Each year a committee of faculty and students undertakes the difficult task of choosing the best journal articles from the many papers written by our graduate students. Each paper considered is either accepted, in press, or published in a peer-reviewed journal. The papers reflect the superb quality of student research at VIMS and the outstanding mentoring of our advisors. Papers are judged for the scope of problem, degree of challenge, magnitude of student effort, hypothesis formulation and testing, and writing style.
This year, the committee members– Donna Bilkovic, Rich Brill, Hamish Small, Steven Kuehl, and Abigail Sisti – evaluated 6 papers.
This year’s choice for the best paper by a Master’s student goes to Luke Frankel for his article “Nitrogen reductions have decreased hypoxia in the Chesapeake Bay: Evidence from empirical and numerical modeling” in Science of the Total Environment.
The Chesapeake Bay has undergone watershed‐wide restoration efforts to improve water quality; however, hypoxia in the Bay has not been dramatically or consistently reduced. This paper quantified the impact of management efforts by posing the counterfactual question: “how much worse would hypoxia be if nutrient reductions did not occur?” Luke applied both numerical model simulations and statistical analyses to show that management actions have improved hypoxia in the Bay and to estimate the magnitude that warming in the Bay may have counteracted improvements from nitrogen reduction efforts. Luke’s research is already being used by Chesapeake Bay restoration stakeholders as verification that past management actions were effective and to direct future efforts in a rapidly changing system.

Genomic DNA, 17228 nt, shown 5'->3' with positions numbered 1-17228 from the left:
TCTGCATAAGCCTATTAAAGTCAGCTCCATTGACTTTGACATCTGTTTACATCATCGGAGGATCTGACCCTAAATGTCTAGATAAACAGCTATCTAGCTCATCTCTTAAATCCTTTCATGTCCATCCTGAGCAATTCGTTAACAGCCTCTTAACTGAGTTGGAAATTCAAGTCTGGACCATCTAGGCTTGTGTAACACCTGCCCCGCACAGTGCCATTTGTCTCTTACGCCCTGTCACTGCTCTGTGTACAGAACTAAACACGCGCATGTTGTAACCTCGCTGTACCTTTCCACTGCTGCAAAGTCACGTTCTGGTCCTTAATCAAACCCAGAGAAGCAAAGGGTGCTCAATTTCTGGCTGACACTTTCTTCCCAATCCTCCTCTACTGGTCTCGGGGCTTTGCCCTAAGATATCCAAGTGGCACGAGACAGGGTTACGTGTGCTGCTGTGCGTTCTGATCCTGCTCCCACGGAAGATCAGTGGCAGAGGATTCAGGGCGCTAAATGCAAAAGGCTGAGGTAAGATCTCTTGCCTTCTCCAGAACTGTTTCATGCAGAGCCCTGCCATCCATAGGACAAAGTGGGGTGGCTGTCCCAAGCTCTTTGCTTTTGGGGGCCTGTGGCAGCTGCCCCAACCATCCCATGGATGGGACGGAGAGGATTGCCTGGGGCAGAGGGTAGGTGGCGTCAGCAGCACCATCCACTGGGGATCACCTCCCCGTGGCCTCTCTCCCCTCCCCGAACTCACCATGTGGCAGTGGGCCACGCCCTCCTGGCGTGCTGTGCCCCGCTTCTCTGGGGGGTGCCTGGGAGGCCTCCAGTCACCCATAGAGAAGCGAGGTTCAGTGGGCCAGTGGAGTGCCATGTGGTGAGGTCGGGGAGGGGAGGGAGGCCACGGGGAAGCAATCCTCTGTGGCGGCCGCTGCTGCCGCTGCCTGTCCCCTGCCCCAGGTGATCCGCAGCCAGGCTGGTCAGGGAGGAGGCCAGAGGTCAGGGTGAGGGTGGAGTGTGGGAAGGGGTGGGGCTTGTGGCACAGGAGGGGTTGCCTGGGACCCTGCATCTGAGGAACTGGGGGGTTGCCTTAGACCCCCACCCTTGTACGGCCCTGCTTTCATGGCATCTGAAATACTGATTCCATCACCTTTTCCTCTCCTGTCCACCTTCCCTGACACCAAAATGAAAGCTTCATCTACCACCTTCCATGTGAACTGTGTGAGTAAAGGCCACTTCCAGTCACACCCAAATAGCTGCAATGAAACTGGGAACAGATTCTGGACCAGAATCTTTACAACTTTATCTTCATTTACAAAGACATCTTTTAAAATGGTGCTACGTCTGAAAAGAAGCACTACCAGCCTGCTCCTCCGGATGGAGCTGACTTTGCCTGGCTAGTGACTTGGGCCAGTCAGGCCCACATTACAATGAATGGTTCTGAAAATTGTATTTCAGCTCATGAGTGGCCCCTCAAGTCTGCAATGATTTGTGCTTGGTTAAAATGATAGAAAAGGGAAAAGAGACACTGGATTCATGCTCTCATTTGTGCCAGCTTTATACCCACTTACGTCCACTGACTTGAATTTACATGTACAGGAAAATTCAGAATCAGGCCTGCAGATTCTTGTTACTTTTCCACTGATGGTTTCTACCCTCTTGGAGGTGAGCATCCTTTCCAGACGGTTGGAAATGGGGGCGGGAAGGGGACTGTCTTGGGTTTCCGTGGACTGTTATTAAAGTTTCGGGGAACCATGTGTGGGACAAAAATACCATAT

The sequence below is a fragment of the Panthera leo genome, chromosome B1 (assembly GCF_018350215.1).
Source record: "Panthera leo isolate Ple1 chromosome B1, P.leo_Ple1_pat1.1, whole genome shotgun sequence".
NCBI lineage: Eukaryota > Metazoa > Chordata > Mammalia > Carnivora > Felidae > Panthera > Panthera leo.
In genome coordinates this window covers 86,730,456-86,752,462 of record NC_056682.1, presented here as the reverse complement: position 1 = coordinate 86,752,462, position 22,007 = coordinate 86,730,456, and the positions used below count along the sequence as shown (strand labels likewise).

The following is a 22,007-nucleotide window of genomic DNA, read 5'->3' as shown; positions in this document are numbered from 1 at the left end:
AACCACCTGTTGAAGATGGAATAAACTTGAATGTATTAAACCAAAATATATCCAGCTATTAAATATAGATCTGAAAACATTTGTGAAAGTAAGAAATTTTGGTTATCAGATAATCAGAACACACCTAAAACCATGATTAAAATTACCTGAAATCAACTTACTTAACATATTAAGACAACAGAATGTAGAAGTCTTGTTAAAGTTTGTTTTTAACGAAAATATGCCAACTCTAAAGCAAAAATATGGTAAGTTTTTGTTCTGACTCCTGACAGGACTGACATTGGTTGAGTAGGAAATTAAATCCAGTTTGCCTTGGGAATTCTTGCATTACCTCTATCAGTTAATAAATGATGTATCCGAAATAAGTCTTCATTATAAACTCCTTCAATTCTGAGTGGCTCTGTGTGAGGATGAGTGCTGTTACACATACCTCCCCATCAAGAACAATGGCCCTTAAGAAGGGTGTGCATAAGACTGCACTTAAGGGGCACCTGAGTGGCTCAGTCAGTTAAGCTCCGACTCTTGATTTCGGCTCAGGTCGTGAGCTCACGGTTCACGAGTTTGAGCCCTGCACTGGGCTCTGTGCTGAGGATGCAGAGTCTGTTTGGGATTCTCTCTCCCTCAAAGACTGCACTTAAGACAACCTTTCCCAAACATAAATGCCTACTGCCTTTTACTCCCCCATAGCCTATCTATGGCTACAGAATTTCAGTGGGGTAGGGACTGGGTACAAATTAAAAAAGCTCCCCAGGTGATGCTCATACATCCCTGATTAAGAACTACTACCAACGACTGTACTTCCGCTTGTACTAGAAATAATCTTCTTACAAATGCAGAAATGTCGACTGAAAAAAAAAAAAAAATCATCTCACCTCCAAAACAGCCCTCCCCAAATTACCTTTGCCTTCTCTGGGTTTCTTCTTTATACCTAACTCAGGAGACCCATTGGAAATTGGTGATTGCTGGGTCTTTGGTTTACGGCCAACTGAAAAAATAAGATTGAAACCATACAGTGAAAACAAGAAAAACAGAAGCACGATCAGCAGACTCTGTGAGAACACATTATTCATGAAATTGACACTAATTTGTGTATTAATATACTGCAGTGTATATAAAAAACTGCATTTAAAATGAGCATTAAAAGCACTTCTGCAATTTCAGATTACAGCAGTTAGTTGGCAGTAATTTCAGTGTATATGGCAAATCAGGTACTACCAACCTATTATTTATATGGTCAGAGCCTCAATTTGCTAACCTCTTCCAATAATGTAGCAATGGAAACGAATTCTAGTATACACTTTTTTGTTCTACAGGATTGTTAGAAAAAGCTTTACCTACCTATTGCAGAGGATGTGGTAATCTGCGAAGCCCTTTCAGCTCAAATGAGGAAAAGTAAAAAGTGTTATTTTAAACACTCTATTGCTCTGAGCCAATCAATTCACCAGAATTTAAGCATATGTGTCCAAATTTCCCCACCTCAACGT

This year’s winner of best paper by a Ph.D. student goes to Jilian Xiong for “Biophysical interactions control the progression of harmful algal blooms in Chesapeake Bay: A novel La-GRANGE-IAN particle tracking model with mixotrophic growth and vertical migration.” It appeared in Limnology and Oceanography Letters. Jillian, please join me on stage.
The paper describes a significant advancement in predictions of harmful algal blooms (HABs), which are a threat to human health, marine life and coastal economies. Jilian developed a state‐of‐the‐art particle tracking model that incorporates algal dynamics, algal biomass change, and diel vertical migration, to simulate the complex behavior of harmful algae. Jilian’s work is the first to successfully simulate a HAB bloom in the Chesapeake Bay. Her approach not only advanced the state of the science, but also has high potential to serve as a forecasting model for the Bay.